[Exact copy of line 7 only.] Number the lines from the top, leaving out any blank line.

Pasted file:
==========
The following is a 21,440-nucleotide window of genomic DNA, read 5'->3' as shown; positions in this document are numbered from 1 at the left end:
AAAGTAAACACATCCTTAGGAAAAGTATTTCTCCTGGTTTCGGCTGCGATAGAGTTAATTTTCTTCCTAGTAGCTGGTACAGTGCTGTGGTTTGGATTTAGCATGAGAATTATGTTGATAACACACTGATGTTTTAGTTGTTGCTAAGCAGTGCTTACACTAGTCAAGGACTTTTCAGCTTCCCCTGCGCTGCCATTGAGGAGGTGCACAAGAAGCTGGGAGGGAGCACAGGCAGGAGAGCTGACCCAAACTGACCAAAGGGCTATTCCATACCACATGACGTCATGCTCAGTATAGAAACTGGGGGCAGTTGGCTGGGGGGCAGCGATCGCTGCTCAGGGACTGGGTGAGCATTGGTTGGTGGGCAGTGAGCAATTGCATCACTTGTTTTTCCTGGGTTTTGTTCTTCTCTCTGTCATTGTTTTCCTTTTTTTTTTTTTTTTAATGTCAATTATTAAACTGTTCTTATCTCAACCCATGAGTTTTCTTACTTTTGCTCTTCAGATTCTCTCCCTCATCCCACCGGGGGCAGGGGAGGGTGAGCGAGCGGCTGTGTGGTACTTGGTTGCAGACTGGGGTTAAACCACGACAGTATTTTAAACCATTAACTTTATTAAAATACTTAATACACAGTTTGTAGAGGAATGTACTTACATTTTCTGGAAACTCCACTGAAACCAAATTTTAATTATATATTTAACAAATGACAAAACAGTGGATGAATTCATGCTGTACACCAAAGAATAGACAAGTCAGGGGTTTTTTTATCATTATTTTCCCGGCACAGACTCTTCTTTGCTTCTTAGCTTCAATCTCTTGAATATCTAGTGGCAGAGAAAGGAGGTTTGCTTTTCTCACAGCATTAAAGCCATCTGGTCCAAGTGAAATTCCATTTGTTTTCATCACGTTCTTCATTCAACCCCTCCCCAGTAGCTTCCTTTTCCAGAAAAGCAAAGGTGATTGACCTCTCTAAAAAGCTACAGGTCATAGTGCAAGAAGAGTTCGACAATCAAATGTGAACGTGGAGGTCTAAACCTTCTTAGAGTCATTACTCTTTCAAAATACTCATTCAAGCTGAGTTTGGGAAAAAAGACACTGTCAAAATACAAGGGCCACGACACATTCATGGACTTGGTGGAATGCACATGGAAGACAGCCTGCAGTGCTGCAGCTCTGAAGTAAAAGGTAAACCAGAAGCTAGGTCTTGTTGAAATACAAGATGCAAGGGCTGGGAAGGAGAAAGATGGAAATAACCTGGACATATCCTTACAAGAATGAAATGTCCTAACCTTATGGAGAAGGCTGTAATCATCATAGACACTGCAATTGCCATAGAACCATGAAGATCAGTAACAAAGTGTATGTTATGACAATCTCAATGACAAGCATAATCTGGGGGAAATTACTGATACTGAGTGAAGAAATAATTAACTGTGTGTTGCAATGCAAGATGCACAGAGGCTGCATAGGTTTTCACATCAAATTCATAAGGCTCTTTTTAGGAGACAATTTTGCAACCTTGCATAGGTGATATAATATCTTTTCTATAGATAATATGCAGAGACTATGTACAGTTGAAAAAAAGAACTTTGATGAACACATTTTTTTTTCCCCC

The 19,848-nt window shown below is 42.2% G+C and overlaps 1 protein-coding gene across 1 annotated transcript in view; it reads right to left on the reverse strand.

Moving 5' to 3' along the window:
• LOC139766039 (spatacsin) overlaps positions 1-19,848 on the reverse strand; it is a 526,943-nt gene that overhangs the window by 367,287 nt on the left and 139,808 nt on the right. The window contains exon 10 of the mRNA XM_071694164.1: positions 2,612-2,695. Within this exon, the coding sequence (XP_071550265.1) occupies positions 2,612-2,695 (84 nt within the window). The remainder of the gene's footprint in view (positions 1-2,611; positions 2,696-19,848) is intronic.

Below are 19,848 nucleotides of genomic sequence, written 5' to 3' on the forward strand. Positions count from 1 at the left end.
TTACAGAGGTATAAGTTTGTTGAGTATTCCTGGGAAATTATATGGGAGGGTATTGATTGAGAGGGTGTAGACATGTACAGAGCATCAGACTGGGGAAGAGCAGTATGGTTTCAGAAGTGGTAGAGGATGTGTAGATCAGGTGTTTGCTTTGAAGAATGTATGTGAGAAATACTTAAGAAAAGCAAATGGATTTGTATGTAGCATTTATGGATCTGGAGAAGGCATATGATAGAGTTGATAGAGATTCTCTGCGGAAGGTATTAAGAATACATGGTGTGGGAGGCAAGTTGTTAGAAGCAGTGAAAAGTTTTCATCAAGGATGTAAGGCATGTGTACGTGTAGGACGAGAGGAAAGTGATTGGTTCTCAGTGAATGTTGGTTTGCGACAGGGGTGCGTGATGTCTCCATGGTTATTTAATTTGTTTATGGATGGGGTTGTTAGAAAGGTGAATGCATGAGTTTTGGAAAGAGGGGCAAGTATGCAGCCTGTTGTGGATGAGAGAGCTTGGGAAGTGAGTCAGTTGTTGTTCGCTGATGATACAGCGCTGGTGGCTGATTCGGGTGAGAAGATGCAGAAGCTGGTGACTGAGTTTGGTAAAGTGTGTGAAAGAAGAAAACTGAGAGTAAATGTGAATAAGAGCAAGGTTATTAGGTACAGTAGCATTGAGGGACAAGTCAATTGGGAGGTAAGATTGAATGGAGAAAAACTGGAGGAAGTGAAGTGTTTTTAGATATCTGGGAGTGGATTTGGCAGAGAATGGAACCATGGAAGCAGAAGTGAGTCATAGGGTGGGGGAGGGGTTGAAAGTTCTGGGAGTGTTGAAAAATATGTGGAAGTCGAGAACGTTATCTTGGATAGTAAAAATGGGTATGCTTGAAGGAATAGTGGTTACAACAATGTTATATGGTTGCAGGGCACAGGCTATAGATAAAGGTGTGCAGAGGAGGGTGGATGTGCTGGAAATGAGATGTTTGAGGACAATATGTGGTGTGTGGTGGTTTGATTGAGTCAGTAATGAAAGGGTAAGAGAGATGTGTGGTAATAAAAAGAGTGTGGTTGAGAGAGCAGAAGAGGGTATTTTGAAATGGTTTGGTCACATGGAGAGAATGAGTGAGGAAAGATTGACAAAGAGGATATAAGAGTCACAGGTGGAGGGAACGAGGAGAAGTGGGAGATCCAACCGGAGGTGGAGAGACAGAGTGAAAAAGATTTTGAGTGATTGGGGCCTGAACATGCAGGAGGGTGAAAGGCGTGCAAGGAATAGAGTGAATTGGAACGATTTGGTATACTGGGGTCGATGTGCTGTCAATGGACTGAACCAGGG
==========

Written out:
TTACAGAGGTATAAGTTTGTTGAGTATTCCTGGGAAATTATATGGGAGGGTATTGATTGAGAGGGTGTAGACATGTACAGAGCATCAGACTGGGGAAGAGCAGTATGGTTTCAGAAGTGGTAGAGGATGTGTAGATCAGGTGTTTGCTTTGAAGAATGTATGTGAGAAATACTTAAGAAAAGCAAATGGATTTGTATGTAGCATTTATGGATCTGGAGAAGGCATATGATAGAGTTGATAGAGATTCTCTGCGGAAGGTATTAAGAATACATGGTGTGGGAGGCAAGTTGTTAGAAGCAGTGAAAAGTTTTCATCAAGGATGTAAGGCATGTGTACGTGTAGGACGAGAGGAAAGTGATTGGTTCTCAGTGAATGTTGGTTTGCGACAGGGGTGCGTGATGTCTCCATGGTTATTTAATTTGTTTATGGATGGGGTTGTTAGAAAGGTGAATGCATGAGTTTTGGAAAGAGGGGCAAGTATGCAGCCTGTTGTGGATGAGAGAGCTTGGGAAGTGAGTCAGTTGTTGTTCGCTGATGATACAGCGCTGGTGGCTGATTCGGGTGAGAAGATGCAGAAGCTGGTGACTGAGTTTGGTAAAGTGTGTGAAAGAAGAAAACTGAGAGTAAATGTGAATAAGAGCAAGGTTATTAGGTACAGTAGCATTGAGGGACAAGTCAATTGGGAGGTAAGATTGAATGGAGAAAAACTGGAGGAAGTGAAGTGTTTTTAGATATCTGGGAGTGGATTTGGCAGAGAATGGAACCATGGAAGCAGAAGTGAGTCATAGGGTGGGGGAGGGGTTGAAAGTTCTGGGAGTGTTGAAAAATATGTGGAAGTCGAGAACGTTATCTTGGATAGTAAAAATGGGTATGCTTGAAGGAATAGTGGTTACAACAATGTTATATGGTTGCAGGGCACAGGCTATAGATAAAGGTGTGCAGAGGAGGGTGGATGTGCTGGAAATGAGATGTTTGAGGACAATATGTGGTGTGTGGTGGTTTGATTGAGTCAGTAATGAAAGGGTAAGAGAGATGTGTGGTAATAAAAAGAGTGTGGTTGAGAGAGCAGAAGAGGGTATTTTGAAATGGTTTGGTCACATGGAGAGAATGAGTGAGGAAAGATTGACAAAGAGGATATAAGAGTCACAGGTGGAGGGAACGAGGAGAAGTGGGAGATCCAACCGGAGGTGGAGAGACAGAGTGAAAAAGATTTTGAGTGATTGGGGCCTGAACATGCAGGAGGGTGAAAGGCGTGCAAGGAATAGAGTGAATTGGAACGATTTGGTATACTGGGGTCGATGTGCTGTCAATGGACTGAACCAGGG